Why a company on the line can survive is a little more complex. Say hello to company C. It is on the Equilibrium Field. Suppose it is a regional bank. It is protected from new competition by a combination of regulations, networks, brand etc. Company B, a Fintech, might attract some consumers due to better features and even lower prices for some products. But, at least to start with, most consumers stay put. Maybe because they are conservative, or because moving is too complex, or because company B only solves a small set of the consumer needs. That is in effect a reflection of company C’s staying power. However, with time, this protection might be eroded, and company C could slip under the line (assuming it does not take any step to improve services). Such a scenario will spell doom for company C. The monopolistic position does not guarantee a lifelong protection. But it provides companies with sufficient time to take measures against new competition. Company B, on the other hand, increases its brand, network and other forms of monopolistic power and begins traveling up and left along the curve.
Being above the line ensures survival — hence the name of the curve.
The position of company B is rather typical. Unless born under auspicious circumstances, a merger or spin off of existing companies, or by government decree, new companies have little monopolistic protection. To survive they must offer superior products from the customer prospective. With time, (almost) all surviving companies shed off any lofty aspirations toward customer welfare and concentrate instead on protecting their turf. This very act provides the opportunity for a new wave of startups.
Consider Microsoft & Apple. Back in the early 1980’s, both firms understood the unifying importance of software and the great potential of personal computing. But their ways quickly diverged. Apple concentrated on (relatively) high-end quality products while Microsoft gained the upper hand by democratizing computer ownership and expanding the market. As shown in the figure below, Microsoft was more attuned to consumer real needs and hence is further to the right. By forging an agreement with IBM for supplying DOS on IBM PC’s, it cemented its monopolistic power. By mid-1990’s Microsoft is way above the line and is the most admired company of the time. Apple by comparison stayed a niche player.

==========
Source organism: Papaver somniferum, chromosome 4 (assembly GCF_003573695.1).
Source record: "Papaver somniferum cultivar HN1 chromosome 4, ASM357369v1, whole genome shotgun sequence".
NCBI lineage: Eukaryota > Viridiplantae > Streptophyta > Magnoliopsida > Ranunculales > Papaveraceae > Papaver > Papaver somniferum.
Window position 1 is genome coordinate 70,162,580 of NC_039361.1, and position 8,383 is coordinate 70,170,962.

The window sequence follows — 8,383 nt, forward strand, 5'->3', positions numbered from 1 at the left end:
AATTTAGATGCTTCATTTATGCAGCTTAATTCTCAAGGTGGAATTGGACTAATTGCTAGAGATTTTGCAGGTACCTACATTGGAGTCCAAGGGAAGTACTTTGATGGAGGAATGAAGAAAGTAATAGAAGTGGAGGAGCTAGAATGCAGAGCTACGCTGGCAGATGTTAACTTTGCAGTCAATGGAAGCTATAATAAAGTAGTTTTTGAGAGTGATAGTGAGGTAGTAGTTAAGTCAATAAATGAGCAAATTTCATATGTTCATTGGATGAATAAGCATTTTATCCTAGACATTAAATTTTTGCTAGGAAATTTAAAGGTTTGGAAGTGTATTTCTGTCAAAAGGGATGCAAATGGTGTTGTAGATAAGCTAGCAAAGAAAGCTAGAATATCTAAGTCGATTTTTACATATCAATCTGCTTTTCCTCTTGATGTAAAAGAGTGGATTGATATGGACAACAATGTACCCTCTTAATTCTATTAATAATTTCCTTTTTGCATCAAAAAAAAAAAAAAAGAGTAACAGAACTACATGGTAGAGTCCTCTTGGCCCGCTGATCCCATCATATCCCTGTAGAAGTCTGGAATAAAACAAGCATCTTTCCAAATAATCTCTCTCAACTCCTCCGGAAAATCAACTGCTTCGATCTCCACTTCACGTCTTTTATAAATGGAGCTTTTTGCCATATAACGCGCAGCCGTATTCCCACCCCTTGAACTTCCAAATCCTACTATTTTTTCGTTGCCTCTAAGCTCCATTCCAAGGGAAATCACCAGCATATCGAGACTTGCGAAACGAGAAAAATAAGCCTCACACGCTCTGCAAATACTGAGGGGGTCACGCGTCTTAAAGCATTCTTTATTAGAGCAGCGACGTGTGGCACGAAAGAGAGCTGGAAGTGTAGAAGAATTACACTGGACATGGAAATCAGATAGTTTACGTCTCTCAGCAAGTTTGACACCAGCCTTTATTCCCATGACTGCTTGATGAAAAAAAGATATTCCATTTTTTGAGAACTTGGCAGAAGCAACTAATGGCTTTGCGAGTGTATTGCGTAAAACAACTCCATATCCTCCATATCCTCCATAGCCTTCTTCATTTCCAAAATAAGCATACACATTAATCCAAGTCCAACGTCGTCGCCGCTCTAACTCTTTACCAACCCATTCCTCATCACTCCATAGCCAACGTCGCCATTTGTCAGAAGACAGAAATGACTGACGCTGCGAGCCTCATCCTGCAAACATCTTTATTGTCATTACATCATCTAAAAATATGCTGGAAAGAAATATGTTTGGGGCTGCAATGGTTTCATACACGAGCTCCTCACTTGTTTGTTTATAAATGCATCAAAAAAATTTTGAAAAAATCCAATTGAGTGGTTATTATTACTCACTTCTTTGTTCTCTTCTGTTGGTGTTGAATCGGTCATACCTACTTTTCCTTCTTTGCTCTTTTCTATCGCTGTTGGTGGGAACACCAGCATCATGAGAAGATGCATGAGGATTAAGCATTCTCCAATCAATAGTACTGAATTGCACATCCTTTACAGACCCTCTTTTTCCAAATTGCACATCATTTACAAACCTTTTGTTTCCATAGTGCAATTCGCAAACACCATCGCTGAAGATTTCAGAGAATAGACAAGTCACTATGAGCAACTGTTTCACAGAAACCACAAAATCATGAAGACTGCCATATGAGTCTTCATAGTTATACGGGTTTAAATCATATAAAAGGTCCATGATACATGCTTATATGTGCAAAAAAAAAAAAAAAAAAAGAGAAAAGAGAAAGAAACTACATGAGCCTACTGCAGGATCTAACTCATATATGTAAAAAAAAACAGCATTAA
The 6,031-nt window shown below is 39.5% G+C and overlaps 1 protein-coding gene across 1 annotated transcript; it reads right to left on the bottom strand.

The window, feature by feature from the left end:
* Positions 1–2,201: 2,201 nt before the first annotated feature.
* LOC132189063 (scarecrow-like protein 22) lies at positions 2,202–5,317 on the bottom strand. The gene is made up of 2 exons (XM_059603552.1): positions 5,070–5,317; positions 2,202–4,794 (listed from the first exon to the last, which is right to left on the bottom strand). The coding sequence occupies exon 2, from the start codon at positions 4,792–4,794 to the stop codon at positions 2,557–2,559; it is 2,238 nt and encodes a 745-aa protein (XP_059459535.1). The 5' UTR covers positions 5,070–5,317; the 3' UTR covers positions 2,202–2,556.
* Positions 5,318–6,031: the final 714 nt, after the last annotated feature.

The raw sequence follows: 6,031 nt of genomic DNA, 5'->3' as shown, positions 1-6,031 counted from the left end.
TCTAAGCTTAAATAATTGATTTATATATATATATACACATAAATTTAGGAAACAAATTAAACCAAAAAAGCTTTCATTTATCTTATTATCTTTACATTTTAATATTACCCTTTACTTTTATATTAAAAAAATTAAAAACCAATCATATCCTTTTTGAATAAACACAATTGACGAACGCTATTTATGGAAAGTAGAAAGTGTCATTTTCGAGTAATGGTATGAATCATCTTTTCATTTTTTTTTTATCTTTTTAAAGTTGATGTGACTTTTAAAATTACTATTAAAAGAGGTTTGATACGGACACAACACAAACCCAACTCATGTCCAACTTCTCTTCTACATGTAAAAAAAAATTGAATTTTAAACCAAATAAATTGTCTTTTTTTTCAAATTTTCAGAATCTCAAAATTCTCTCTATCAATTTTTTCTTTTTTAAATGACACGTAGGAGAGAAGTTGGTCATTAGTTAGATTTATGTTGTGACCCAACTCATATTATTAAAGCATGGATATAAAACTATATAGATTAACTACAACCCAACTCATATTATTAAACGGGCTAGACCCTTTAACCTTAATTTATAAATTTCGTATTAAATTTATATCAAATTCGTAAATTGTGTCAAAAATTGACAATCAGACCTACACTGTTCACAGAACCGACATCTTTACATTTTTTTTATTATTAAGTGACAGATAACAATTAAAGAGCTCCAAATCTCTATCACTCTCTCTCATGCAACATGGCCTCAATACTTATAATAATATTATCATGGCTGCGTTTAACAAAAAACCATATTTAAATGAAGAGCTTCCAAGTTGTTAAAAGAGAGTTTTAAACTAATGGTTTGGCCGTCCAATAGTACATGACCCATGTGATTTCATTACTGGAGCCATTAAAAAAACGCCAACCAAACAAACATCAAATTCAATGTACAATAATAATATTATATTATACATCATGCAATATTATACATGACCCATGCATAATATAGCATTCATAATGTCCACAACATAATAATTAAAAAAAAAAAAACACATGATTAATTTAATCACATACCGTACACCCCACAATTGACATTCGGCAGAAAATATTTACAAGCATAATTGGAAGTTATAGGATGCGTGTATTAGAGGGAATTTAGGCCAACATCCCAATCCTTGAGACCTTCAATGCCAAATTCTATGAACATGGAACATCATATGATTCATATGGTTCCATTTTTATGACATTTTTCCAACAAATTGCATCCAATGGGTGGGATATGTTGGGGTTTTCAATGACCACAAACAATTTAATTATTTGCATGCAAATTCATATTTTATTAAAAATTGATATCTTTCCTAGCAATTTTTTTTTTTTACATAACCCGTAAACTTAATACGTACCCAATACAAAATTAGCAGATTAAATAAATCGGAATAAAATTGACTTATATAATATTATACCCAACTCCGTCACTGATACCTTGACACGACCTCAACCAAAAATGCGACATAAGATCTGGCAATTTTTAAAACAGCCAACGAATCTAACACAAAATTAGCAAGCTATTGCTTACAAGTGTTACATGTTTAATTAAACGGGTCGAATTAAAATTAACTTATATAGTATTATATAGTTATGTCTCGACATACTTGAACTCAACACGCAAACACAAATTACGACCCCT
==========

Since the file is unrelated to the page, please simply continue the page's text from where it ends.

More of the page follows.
By the early 2000’s Microsoft star has waned. Its monopoly is even stronger, but its products are no longer loved and its efforts are spent on ruthless measures to dispel perceived competition. (remember Netscape?). Its new products were usually met with howls of despair rather than joy.
Apple at that time had an epiphany. It leveraged on its reputation for excellent, and concentrated on unmet consumer needs, revolutionizing the market on its way. In 2001 it introduced the iPod + iTune combination, and followed the trick again with the iPhone and iPad. By doing so its increased its brand appeal many folds over. Its market share increased and it became the highest value company. But nothing lasts forever. Like Microsoft in the early 2000’s, Apple is now using its impressive mountain of cash to cement its position rather than caring for its customer base.
Similar calculations could explain the position of any company. In the next blog post I will demonstrate how these considerations should be used to determine the innovation portfolio of a company